Friday, February 17, 2012

When It's '64

Continuing good news for the American economy, and polls which calculate steep drops in GOP fortunes suggest that President Obama's reelection chances are looking better.  So pundits are focusing on  a number of precedents.  One, not surprisingly, is 2008, as polls indicate the 2008 Obama coalition is regathering (something I didn't necessarily expect until the fall.)  Another is 1996: an incumbent President with problems (in Clinton's case, a scandal and a little thing called impeachment) who gets an unexpectedly weakened and weak opponent, and whose reelection is hardly in doubt from the end of the conventions.

But the most tantalizing is suggested as Rick Sanctimonious becoming the GOPer nominee looks more than just possible, and as GOPers in Congress go full out on an issue that hasn't even been raised on the state level for a half century: contraception.  Clearly, Little Ricky is where the GOPer primary voter passion is, and he's ahead in Michigan--where a victory or even a very close second is now being interpreted as a near fatal wound to Richie Richney.    The idea is that Little Ricky as the nominee is so far right that he will lose spectacularly--that the operative election is 1964, when Barry Goldwater lost all but his home state of Arizona and five states in the Deep South.  Lyndon Johnson was elected in a landslide, and while the seeds of the Reagan brand of conservatism were sewn within the GOP, the immediate effect was to marginalize extreme conservatism even more.

So how does the analogy hold up?  LBJ was the sitting President, though it was because he was  vice-president when President Kennedy was assassinated just a year before.  Given the intense feeling in the country--almost unimaginable now--it's likely Johnson would have been elected anyway, to carry on the Kennedy legacy.  Goldwater won the nomination in direct opposition to a liberal Republican, Nelson Rockerfeller.  Extreme conservatism was not familiar to the broad American public, let alone to the GOPer establishment. 

Still, even though rightest rhetoric is more familiar now and some of it more accepted, the Sanctimonious brand of Rabid Rightitude is much more extreme than Goldwater, both in relation to the times and to the broad electorate.  Add to that his worse-than-Dole weaknesses as a candidate for the presidency, and an outcome similar to 1964 is very possible.  With Obama doing much better in the industrial heartland, he could end up carrying only a few states in the South, if that.

But for all the chatter this week--including the recount in Maine that might well take Richney's caucus victory there away--it is still more likely than not that Richney will wind up being the nominee.  The latest poll in Michigan shows him behind, but it's interesting that no pundit I heard pointed out that it has him behind by fewer points than previous polls.  His attack machine is just gearing up, and even with Ricky putting most of his big money chips into Michigan, Richney and his Pacs will still outspend him 2-1.  Plus Richney has a campaign infrastructure in the Super Tuesday states, and Little Ricky has no campaign infrastructure at all--not even a campaign headquarters.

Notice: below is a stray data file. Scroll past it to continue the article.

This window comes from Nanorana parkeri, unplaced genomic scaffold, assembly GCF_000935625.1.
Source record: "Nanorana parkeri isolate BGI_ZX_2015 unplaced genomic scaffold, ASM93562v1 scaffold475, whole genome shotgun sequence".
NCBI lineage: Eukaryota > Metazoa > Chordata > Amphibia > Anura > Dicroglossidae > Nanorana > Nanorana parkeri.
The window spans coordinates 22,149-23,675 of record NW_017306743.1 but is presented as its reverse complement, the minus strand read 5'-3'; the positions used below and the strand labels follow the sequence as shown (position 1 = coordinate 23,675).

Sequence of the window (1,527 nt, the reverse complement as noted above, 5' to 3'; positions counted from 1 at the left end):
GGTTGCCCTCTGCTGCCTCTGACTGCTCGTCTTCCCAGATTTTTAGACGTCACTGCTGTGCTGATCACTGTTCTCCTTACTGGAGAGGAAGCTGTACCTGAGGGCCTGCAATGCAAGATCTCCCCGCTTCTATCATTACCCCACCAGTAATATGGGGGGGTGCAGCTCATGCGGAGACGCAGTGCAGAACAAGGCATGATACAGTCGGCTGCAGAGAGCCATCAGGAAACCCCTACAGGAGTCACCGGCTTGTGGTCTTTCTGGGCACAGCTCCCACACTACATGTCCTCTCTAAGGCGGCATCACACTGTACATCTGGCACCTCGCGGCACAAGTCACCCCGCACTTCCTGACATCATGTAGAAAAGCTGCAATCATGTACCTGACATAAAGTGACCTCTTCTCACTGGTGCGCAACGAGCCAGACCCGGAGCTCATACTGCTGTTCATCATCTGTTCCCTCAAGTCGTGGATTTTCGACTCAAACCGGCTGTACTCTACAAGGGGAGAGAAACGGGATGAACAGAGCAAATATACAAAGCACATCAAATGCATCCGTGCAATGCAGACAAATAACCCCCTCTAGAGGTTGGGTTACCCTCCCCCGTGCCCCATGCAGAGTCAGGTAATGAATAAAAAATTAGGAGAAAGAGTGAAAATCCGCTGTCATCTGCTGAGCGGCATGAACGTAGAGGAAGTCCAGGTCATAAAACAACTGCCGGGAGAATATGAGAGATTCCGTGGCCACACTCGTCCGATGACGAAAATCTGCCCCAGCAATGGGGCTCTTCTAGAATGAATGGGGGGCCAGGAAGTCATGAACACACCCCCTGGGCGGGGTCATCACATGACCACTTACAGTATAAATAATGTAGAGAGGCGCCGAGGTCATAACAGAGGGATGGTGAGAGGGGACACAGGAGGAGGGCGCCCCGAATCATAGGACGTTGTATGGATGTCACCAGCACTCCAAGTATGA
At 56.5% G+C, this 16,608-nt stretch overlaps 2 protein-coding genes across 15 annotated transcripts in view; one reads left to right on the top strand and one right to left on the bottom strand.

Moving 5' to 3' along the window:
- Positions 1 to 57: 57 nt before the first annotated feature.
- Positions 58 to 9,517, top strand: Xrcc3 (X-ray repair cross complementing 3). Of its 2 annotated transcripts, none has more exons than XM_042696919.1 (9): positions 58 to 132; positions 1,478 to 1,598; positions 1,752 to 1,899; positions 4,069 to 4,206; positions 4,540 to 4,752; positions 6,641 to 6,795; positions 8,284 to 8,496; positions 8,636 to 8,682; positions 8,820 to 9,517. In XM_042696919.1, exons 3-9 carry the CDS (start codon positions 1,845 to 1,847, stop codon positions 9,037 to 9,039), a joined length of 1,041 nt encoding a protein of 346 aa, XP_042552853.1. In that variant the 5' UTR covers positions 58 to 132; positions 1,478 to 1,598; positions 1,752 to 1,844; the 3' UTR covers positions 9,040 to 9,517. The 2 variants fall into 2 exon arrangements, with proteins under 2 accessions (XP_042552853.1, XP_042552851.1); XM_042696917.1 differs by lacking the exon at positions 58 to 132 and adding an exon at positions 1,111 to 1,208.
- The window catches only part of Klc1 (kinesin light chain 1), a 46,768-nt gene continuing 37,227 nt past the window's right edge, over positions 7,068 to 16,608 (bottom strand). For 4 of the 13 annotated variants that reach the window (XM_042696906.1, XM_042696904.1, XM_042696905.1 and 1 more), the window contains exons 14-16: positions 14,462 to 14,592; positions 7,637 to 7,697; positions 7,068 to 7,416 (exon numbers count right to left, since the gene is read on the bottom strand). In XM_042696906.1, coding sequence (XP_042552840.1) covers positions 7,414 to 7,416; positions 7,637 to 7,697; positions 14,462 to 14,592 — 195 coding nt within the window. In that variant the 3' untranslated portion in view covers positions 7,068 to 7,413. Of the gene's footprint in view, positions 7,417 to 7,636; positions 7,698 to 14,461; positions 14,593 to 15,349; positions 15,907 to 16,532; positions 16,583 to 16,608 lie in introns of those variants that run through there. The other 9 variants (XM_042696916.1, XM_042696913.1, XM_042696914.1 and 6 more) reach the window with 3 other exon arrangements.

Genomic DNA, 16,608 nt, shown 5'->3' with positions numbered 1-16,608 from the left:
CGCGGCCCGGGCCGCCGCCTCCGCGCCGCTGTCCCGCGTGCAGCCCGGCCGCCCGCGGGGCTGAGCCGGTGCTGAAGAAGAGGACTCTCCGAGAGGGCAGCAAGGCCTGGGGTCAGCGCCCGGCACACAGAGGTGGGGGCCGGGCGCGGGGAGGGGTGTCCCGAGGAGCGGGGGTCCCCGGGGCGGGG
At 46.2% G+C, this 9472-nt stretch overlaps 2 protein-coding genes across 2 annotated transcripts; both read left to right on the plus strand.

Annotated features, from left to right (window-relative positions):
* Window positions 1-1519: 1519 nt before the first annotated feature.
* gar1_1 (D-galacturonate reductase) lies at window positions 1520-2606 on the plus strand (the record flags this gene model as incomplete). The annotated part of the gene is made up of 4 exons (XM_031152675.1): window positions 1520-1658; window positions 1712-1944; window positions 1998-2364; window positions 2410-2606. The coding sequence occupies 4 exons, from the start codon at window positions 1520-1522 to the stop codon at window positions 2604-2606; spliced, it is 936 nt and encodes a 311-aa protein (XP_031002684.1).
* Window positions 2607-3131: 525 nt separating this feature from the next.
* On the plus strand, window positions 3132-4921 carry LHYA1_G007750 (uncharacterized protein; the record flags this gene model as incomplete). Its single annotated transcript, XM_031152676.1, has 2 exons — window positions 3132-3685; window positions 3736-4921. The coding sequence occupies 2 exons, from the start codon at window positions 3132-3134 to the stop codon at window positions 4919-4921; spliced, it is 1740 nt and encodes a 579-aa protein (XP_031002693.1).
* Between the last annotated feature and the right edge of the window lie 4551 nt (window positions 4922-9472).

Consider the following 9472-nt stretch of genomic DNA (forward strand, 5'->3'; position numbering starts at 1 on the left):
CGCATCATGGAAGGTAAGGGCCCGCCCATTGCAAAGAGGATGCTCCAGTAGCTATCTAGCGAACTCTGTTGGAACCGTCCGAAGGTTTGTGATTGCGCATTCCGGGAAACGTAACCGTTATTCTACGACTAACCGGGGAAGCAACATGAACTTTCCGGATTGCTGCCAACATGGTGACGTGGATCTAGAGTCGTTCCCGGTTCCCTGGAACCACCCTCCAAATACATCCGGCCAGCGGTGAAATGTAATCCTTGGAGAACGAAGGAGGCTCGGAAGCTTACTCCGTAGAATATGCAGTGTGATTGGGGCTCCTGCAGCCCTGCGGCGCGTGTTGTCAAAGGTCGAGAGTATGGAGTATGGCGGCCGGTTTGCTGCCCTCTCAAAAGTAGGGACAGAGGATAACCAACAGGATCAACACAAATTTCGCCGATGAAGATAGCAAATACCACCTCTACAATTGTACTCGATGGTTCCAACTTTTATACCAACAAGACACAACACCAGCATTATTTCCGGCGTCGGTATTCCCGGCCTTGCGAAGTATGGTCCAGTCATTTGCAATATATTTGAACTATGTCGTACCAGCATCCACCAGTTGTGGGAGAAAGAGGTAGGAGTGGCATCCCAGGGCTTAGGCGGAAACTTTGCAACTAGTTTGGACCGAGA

Richney could still win Michigan, and besides, I don't buy the pundit panic that Richney can't survive losing Michigan.  Though it does damage his chances on Super Tuesday, where his nightmare scenario has Little Ricky taking the Midwest and Casino Newt the South, if he wins enough on Super Tuesday, he could become Mr. Sort of Inevitable again.

On the other hand, he is already a deeply wounded candidate, and he may barely survive as a candidate even if he wins the nom.  His negative carpet bombing is hurting him almost as much as his targets, and Little Ricky is cleverly highlighting that as an issue.  Some candidates become better campaigners when faced with strong opposition, but so far that hasn't happened with Richney. 

So even though it's a long, long time until November, assuming slow but steady economic growth, and no major international crises (though that may not hurt President Obama anyway, when faced with these so obviously clueless warmongering demagogues,--by which I mean not only in Iran but in the GOP) we could see a 64-like outcome, even if Richney is the nominee.  You might remember that a few months ago none of these pundits were entertaining the possibility of an Obama landslide--just every other possibility.  But I was. 

By the way, it's also looking like this outcome could extend to the states, particularly now as the GOP is working hard to scare and alienate women, and there are some good Dem women candidates out there.  In the marquee race in Massachusetts, Elizabeth Warren was looking strong anyway, but when Sen. Scott Brown signed on to the bill that allows institutions and insurance companies to deny any category of medical coverage based on their assertion of a religious or moral objection, he just lost his seat.   

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